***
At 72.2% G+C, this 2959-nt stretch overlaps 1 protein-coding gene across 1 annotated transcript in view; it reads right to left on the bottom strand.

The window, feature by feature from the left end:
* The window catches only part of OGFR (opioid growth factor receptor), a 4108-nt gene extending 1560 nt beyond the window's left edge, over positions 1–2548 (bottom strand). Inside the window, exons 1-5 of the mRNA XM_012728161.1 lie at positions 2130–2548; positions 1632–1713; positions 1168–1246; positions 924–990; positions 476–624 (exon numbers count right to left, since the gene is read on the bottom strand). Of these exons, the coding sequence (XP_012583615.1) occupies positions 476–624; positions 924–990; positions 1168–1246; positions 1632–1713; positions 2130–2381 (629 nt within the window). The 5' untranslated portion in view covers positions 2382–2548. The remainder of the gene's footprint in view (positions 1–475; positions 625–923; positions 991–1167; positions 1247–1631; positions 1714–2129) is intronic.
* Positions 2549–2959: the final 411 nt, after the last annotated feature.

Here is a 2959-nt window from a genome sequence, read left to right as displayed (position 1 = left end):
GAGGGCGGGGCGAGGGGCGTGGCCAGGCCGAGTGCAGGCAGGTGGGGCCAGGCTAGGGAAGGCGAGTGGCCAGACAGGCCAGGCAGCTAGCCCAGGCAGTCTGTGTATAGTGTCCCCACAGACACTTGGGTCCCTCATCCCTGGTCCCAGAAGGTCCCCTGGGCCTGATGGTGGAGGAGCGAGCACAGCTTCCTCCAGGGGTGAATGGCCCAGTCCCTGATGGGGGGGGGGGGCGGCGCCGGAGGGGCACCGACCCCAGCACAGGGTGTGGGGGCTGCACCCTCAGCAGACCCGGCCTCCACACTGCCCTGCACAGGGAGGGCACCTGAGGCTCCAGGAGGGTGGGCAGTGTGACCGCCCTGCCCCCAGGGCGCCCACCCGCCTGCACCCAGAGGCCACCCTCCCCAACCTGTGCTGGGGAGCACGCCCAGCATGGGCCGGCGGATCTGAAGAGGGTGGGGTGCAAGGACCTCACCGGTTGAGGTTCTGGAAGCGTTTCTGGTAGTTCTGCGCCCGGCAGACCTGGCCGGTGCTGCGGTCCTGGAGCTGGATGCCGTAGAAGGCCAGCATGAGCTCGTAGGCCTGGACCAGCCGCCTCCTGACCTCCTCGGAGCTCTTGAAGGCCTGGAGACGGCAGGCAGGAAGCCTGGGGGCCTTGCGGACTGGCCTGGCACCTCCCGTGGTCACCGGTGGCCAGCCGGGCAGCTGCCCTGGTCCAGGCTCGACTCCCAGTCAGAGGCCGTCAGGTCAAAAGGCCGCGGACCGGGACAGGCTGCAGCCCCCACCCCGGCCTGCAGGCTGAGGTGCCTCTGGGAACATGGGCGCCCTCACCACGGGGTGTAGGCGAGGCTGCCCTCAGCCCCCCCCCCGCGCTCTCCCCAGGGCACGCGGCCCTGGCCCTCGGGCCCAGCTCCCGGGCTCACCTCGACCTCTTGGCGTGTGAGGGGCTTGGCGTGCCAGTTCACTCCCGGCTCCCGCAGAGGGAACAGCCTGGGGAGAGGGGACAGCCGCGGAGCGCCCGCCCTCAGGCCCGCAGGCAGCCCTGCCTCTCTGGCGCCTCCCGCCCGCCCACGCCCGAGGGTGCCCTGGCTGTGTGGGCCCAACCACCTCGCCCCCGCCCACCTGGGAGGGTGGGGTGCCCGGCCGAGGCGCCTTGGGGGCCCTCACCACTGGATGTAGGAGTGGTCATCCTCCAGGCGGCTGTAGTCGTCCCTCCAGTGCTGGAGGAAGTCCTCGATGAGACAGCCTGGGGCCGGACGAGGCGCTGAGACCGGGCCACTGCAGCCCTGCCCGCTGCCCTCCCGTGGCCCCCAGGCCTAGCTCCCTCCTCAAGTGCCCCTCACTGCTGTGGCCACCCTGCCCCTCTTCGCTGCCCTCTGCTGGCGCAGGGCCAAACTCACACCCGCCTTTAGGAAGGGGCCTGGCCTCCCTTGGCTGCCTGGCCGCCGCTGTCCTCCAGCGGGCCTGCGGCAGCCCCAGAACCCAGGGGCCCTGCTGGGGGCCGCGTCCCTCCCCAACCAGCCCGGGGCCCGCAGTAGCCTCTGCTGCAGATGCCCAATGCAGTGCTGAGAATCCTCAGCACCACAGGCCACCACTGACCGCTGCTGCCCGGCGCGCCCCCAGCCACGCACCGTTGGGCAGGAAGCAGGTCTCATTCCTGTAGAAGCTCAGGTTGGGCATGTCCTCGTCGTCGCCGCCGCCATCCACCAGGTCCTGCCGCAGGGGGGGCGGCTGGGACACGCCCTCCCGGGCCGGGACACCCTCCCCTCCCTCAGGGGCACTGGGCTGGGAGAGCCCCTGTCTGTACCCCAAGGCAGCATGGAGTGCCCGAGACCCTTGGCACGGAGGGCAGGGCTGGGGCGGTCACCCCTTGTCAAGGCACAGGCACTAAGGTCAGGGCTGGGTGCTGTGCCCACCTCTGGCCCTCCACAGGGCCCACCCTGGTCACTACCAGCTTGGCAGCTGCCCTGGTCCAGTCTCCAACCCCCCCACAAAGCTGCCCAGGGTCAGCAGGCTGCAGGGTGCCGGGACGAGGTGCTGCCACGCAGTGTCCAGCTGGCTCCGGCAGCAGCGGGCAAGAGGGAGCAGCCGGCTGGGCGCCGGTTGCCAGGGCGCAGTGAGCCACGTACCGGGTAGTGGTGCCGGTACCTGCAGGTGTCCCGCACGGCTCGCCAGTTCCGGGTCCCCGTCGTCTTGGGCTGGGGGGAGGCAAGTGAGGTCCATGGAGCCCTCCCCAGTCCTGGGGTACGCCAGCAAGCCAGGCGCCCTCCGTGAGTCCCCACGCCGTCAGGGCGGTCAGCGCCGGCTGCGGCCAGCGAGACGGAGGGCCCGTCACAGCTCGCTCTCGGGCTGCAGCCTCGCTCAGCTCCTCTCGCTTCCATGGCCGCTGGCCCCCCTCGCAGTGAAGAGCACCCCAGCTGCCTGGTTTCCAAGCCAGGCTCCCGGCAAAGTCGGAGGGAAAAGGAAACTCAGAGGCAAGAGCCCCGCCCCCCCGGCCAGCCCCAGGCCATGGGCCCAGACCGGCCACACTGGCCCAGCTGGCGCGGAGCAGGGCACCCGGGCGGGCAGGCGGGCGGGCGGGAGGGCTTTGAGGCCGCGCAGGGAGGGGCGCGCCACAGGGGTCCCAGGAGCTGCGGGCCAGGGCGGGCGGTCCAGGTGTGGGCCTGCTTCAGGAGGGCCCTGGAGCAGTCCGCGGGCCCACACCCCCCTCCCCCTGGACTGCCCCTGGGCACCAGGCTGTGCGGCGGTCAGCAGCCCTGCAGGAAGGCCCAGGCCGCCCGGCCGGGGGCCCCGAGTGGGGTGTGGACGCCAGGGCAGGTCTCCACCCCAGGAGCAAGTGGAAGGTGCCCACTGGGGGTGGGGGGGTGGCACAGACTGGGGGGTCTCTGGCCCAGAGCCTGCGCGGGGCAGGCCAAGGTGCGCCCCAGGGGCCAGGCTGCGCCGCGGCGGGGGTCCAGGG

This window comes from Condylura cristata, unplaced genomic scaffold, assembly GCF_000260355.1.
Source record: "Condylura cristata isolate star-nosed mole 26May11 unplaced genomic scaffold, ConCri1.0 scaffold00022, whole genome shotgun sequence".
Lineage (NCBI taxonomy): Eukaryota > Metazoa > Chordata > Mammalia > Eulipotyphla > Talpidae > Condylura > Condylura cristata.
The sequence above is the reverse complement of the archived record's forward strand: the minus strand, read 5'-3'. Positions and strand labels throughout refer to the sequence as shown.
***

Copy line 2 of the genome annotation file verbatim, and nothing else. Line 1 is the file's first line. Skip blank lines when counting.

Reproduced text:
The window, feature by feature from the left end: